The Financial Stability Institute (FSI), together with the Association of Supervisors of Banks of the Americas (ASBA) and the Basel Committee on Banking Supervision (BCBS), held its 12th High-level Meeting. The meeting was hosted by the Central Bank of Paraguay and attended by about 50 participants representing various central banks, supervisory authorities and financial institutions in the region as well as senior officials from around the world. It was co-chaired by Mr Fernando Restoy, FSI Chairman, and Mr Juan Pedro Cantera, ASBA Chairman and Superintendent of Financial Services in Uruguay.
In his keynote address, Governor Carlos Gustavo Fernández Valdovinos of the Central Bank of Paraguay emphasised the importance for supervision to take into account the impact of the macroeconomic environment on banks. In this regard, he viewed the finalisation and implementation of Basel III as important because, among other things, it promotes macroprudential regulatory approaches that address the impact of economic fluctuations. However, he recognised that implementing Basel III in different jurisdictions with different levels of development would be challenging.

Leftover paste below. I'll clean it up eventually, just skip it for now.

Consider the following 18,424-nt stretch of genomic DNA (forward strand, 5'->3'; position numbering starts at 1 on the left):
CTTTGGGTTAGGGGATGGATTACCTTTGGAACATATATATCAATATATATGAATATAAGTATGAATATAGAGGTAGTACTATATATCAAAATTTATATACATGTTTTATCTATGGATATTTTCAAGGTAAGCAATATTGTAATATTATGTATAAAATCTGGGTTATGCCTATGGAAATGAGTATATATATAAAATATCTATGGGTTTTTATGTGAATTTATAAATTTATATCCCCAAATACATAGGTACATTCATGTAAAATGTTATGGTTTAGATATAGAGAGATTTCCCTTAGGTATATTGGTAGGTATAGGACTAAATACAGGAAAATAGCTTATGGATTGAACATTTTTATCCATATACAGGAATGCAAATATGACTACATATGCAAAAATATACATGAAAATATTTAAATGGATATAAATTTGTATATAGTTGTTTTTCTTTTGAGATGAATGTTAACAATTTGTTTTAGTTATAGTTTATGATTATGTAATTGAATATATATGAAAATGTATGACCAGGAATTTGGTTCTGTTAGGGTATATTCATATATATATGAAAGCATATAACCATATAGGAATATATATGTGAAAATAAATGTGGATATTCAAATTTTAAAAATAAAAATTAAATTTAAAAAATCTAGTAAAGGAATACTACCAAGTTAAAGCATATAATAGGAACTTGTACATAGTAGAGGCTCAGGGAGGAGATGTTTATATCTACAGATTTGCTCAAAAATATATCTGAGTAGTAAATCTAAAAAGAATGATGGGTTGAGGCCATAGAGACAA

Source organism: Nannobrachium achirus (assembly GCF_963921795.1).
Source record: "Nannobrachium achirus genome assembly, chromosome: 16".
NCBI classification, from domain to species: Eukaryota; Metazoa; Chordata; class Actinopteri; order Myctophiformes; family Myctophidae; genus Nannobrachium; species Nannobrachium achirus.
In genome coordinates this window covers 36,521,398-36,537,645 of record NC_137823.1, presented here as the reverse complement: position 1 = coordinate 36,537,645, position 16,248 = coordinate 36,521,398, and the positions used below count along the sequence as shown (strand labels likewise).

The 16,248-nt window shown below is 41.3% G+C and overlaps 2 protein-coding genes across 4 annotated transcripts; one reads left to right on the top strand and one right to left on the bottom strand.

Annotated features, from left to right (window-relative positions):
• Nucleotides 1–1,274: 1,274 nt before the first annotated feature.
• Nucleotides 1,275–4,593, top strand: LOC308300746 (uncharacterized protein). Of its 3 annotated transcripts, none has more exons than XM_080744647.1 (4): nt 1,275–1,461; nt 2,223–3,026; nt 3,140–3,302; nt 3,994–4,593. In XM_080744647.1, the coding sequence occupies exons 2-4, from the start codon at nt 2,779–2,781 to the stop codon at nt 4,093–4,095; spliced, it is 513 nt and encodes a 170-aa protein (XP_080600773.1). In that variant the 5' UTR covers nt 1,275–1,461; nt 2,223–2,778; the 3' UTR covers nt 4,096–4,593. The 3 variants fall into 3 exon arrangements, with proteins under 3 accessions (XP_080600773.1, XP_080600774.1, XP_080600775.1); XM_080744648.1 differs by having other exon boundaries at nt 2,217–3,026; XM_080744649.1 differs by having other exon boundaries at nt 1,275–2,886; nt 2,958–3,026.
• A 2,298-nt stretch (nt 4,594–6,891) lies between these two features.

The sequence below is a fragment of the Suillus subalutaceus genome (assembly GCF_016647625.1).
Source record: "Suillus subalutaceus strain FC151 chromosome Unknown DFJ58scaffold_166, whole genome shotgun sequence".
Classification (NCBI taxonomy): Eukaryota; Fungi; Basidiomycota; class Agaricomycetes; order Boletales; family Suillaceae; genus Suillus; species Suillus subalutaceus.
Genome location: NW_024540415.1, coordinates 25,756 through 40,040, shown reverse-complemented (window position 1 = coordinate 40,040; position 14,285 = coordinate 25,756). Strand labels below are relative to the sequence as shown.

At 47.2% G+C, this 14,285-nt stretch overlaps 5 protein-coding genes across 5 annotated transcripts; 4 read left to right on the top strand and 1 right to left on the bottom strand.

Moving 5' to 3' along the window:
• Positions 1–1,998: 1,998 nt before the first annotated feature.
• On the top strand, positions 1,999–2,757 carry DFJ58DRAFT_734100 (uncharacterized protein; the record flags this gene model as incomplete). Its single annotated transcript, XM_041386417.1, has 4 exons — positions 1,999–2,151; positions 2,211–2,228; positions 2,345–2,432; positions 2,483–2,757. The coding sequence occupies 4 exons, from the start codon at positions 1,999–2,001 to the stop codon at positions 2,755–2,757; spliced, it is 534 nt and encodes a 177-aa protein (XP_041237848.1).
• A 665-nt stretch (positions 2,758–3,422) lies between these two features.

Similar issues were considered by participants in the various sessions. In the context of BCBS work, participants discussed updates on Basel III and exchanged views on effective ways to apply the proportionality principle in its implementation. They also discussed the potential challenges surrounding the issue of treatment of sovereign exposures under the Basel framework. Participants also touched on other regulatory and supervisory issues pertinent to the region such as the implementation of the expected credit loss provisioning framework, ensuring banks’ resilience to cyber-risk through regulation and supervision, addressing the de-risking challenge, the opportunities and risks of fintech, and achieving greater supervisory efficiency and effectiveness.
In his concluding remarks, Mr Cantera highlighted regional priorities, which include the issues of proportionality; fintech, including cyber-risk; and climate change in the Caribbean. Mr Restoy noted that the regulatory and supervisory community is still transitioning to and dealing with the challenges associated with the implementation of post-crisis regulatory reforms, while also trying to deal with new and complex challenges posed by a fast-changing financial system. It is therefore critical to continue exchanging experiences and approaches to better deal with all the issues. He emphasised that the FSI, under the guidance of its newly created Advisory Board, which includes Mr Cantera, will continue to work with its regional partners to foster this exchange and contribute to the identification and dissemination of sound supervisory practices.
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